Keeping Your Star Candidates

Hanging on to a star candidate all the way through the hiring process to get a “yes” on the offer can be almost as hard as hanging on to a star player during the Baseball Winter Meetings in Nashville (just ask Dayton Moore… and Alex, if you’re listening, we want you to stay!). But it’s not always as easy as wanting your star player, er, candidate, the most. You have to make it as easy as possible for them to say yes to you, and not to a team on the other side of the state (Alex, please, no). (Okay, we’ll stop with the baseball comparisons now.)

More and more often these days, the really great candidates are fielding multiple offers. As recruiters, we aren’t surprised by this at all, but often our clients are. So what can you do to avoid losing a star candidate to another employer? Here are our suggestions:

1. Have a firm idea of compensation, even if within a range, that you can offer. We still hear “the job is posted at X dollars, but for the right candidate, we could go higher than that”. As your recruiter, we’re only submitting what we believe to be the right candidate, and the faster you can get approvals on the numbers part of your offer, the better chance you will have to get a YES!

2. Merchandise your benefits. It may seem like so much boring (and costly) detail or humdrum to you, but it can make the difference between snagging the star candidate or losing them to an employer who has thoroughly explained their offerings. After all, if health insurance, vacation, and retirement savings weren’t important to the candidate, they might be working freelance instead.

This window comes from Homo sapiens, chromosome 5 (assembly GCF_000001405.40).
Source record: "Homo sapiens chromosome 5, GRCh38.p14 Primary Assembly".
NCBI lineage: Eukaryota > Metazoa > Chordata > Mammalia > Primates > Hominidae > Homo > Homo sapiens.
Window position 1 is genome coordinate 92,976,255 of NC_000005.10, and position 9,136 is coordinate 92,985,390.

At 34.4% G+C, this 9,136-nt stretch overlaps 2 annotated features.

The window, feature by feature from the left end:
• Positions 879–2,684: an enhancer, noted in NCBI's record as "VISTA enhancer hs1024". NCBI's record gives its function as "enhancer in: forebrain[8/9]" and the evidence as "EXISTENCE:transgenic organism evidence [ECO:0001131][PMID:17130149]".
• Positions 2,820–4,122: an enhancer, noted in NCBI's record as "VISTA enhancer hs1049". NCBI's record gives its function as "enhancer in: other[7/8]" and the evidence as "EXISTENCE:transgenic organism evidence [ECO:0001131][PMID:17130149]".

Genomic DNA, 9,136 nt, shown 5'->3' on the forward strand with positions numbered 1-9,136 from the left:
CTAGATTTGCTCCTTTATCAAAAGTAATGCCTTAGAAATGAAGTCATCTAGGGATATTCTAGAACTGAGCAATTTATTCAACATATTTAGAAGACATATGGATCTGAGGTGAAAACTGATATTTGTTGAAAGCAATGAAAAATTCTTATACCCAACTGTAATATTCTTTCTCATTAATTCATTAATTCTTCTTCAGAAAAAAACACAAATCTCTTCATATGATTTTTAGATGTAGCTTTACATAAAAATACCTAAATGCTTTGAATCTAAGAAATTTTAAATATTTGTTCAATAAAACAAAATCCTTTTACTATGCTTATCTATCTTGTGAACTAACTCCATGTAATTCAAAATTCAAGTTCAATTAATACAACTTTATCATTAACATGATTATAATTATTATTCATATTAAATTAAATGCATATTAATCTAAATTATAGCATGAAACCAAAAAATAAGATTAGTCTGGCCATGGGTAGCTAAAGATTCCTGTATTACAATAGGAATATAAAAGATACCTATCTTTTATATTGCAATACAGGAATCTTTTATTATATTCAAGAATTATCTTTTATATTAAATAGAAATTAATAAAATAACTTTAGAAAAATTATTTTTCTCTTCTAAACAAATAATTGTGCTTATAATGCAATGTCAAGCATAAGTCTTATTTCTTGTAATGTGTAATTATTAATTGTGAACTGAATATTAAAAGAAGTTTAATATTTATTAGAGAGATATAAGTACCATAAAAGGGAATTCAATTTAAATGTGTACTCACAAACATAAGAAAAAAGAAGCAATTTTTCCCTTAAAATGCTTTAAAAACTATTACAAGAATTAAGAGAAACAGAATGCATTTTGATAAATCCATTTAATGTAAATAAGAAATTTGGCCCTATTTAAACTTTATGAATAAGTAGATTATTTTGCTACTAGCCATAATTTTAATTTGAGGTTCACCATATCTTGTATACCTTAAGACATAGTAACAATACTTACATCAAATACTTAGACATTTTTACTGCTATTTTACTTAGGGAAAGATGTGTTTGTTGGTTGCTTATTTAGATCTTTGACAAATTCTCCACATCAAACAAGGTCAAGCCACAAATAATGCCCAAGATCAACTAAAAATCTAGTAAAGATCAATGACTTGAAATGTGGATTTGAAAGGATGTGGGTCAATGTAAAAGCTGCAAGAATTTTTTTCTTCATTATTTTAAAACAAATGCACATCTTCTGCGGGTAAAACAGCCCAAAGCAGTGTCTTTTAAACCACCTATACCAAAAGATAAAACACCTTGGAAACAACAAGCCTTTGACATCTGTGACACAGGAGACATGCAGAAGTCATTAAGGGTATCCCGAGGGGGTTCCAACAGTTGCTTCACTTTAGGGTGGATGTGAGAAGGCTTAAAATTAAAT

3. Make the candidate feel warmly welcomed into your organization from the minute they step foot in the lobby. Companies, as well as job seekers, have great opportunities to make first impressions. Decisions are often made on the candidate’s ability to see themselves in a particular environment, so take advantage of your home field (we know, we know, sorry) and make a good, lasting first impression.

4. Know what’s important to each candidate (inclusion? autonomy? career path? title?) and let them know how you can help fulfill their desires. Working with a recruiter can really save the day on this one, as both parties tend to be more forthcoming about what is truly desired and what can truly be offered and facilitate the best match possible.

5. Be flexible. Hiring has never been an exact science because, as we are fond of saying, these are people not machine parts. Having the ability to be flexible in your hiring process, whether it be speeding things up when there’s a new star candidate on the market with several competing opportunities, or being willing to offer additional PTO, can be the advantage you need to close the deal. The more options you give yourself, the more likely the star candidate will be to exercise yours instead of someone else’s (okay, maybe we weren’t done with the baseball metaphors just yet, but can you blame us?).

 

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